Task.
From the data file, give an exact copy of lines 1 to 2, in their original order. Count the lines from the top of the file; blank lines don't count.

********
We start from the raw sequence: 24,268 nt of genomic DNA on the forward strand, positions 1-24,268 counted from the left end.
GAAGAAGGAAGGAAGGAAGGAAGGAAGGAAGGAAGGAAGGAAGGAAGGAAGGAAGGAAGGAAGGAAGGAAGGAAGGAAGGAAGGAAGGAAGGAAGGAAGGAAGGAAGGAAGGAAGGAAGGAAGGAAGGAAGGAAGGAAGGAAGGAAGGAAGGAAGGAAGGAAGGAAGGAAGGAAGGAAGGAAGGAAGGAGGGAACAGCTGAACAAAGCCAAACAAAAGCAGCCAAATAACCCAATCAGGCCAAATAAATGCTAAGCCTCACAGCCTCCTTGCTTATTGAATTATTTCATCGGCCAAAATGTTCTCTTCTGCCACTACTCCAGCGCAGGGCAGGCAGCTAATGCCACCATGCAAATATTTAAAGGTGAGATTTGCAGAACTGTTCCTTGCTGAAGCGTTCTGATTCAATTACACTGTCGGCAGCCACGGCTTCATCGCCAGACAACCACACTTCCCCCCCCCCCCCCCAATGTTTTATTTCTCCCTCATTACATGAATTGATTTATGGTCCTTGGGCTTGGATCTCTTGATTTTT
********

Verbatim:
We start from the raw sequence: 24,268 nt of genomic DNA on the forward strand, positions 1-24,268 counted from the left end.
GAAGAAGGAAGGAAGGAAGGAAGGAAGGAAGGAAGGAAGGAAGGAAGGAAGGAAGGAAGGAAGGAAGGAAGGAAGGAAGGAAGGAAGGAAGGAAGGAAGGAAGGAAGGAAGGAAGGAAGGAAGGAAGGAAGGAAGGAAGGAAGGAAGGAAGGAAGGAAGGAAGGAAGGAAGGAAGGAAGGAAGGAAGGAGGGAACAGCTGAACAAAGCCAAACAAAAGCAGCCAAATAACCCAATCAGGCCAAATAAATGCTAAGCCTCACAGCCTCCTTGCTTATTGAATTATTTCATCGGCCAAAATGTTCTCTTCTGCCACTACTCCAGCGCAGGGCAGGCAGCTAATGCCACCATGCAAATATTTAAAGGTGAGATTTGCAGAACTGTTCCTTGCTGAAGCGTTCTGATTCAATTACACTGTCGGCAGCCACGGCTTCATCGCCAGACAACCACACTTCCCCCCCCCCCCCCCAATGTTTTATTTCTCCCTCATTACATGAATTGATTTATGGTCCTTGGGCTTGGATCTCTTGATTTTT